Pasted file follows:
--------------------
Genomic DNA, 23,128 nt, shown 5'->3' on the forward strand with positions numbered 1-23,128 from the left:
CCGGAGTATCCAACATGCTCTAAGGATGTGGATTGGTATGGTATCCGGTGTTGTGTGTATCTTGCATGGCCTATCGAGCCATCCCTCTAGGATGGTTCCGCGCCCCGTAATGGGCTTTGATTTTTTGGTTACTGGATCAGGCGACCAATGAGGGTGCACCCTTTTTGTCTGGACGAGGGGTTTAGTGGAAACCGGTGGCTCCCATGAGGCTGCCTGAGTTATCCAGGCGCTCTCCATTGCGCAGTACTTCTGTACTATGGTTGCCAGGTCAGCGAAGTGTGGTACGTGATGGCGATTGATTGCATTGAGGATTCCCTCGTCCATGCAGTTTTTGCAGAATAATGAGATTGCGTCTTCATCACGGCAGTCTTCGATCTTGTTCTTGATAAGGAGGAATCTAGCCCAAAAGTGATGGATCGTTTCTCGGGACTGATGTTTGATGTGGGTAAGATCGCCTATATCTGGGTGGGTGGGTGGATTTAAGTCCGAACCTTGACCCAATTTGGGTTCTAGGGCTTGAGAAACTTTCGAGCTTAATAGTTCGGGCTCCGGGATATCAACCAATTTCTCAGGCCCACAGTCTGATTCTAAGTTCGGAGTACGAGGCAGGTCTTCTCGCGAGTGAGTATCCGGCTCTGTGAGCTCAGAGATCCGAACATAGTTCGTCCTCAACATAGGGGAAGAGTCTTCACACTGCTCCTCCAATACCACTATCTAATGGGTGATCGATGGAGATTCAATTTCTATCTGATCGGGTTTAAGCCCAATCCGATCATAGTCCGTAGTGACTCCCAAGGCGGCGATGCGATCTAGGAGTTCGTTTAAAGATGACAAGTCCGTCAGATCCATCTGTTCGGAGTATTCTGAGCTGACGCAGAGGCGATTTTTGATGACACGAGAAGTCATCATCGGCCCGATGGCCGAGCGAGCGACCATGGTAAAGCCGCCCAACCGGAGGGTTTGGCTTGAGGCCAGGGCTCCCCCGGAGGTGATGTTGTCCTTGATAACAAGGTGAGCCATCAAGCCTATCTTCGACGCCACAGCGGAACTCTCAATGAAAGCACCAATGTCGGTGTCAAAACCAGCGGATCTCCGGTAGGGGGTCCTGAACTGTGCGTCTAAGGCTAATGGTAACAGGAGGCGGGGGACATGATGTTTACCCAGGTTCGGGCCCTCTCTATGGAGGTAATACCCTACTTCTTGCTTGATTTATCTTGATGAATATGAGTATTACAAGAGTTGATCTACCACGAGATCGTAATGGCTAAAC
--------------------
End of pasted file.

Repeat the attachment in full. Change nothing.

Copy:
Genomic DNA, 23,128 nt, shown 5'->3' on the forward strand with positions numbered 1-23,128 from the left:
CCGGAGTATCCAACATGCTCTAAGGATGTGGATTGGTATGGTATCCGGTGTTGTGTGTATCTTGCATGGCCTATCGAGCCATCCCTCTAGGATGGTTCCGCGCCCCGTAATGGGCTTTGATTTTTTGGTTACTGGATCAGGCGACCAATGAGGGTGCACCCTTTTTGTCTGGACGAGGGGTTTAGTGGAAACCGGTGGCTCCCATGAGGCTGCCTGAGTTATCCAGGCGCTCTCCATTGCGCAGTACTTCTGTACTATGGTTGCCAGGTCAGCGAAGTGTGGTACGTGATGGCGATTGATTGCATTGAGGATTCCCTCGTCCATGCAGTTTTTGCAGAATAATGAGATTGCGTCTTCATCACGGCAGTCTTCGATCTTGTTCTTGATAAGGAGGAATCTAGCCCAAAAGTGATGGATCGTTTCTCGGGACTGATGTTTGATGTGGGTAAGATCGCCTATATCTGGGTGGGTGGGTGGATTTAAGTCCGAACCTTGACCCAATTTGGGTTCTAGGGCTTGAGAAACTTTCGAGCTTAATAGTTCGGGCTCCGGGATATCAACCAATTTCTCAGGCCCACAGTCTGATTCTAAGTTCGGAGTACGAGGCAGGTCTTCTCGCGAGTGAGTATCCGGCTCTGTGAGCTCAGAGATCCGAACATAGTTCGTCCTCAACATAGGGGAAGAGTCTTCACACTGCTCCTCCAATACCACTATCTAATGGGTGATCGATGGAGATTCAATTTCTATCTGATCGGGTTTAAGCCCAATCCGATCATAGTCCGTAGTGACTCCCAAGGCGGCGATGCGATCTAGGAGTTCGTTTAAAGATGACAAGTCCGTCAGATCCATCTGTTCGGAGTATTCTGAGCTGACGCAGAGGCGATTTTTGATGACACGAGAAGTCATCATCGGCCCGATGGCCGAGCGAGCGACCATGGTAAAGCCGCCCAACCGGAGGGTTTGGCTTGAGGCCAGGGCTCCCCCGGAGGTGATGTTGTCCTTGATAACAAGGTGAGCCATCAAGCCTATCTTCGACGCCACAGCGGAACTCTCAATGAAAGCACCAATGTCGGTGTCAAAACCAGCGGATCTCCGGTAGGGGGTCCTGAACTGTGCGTCTAAGGCTAATGGTAACAGGAGGCGGGGGACATGATGTTTACCCAGGTTCGGGCCCTCTCTATGGAGGTAATACCCTACTTCTTGCTTGATTTATCTTGATGAATATGAGTATTACAAGAGTTGATCTACCACGAGATCGTAATGGCTAAAC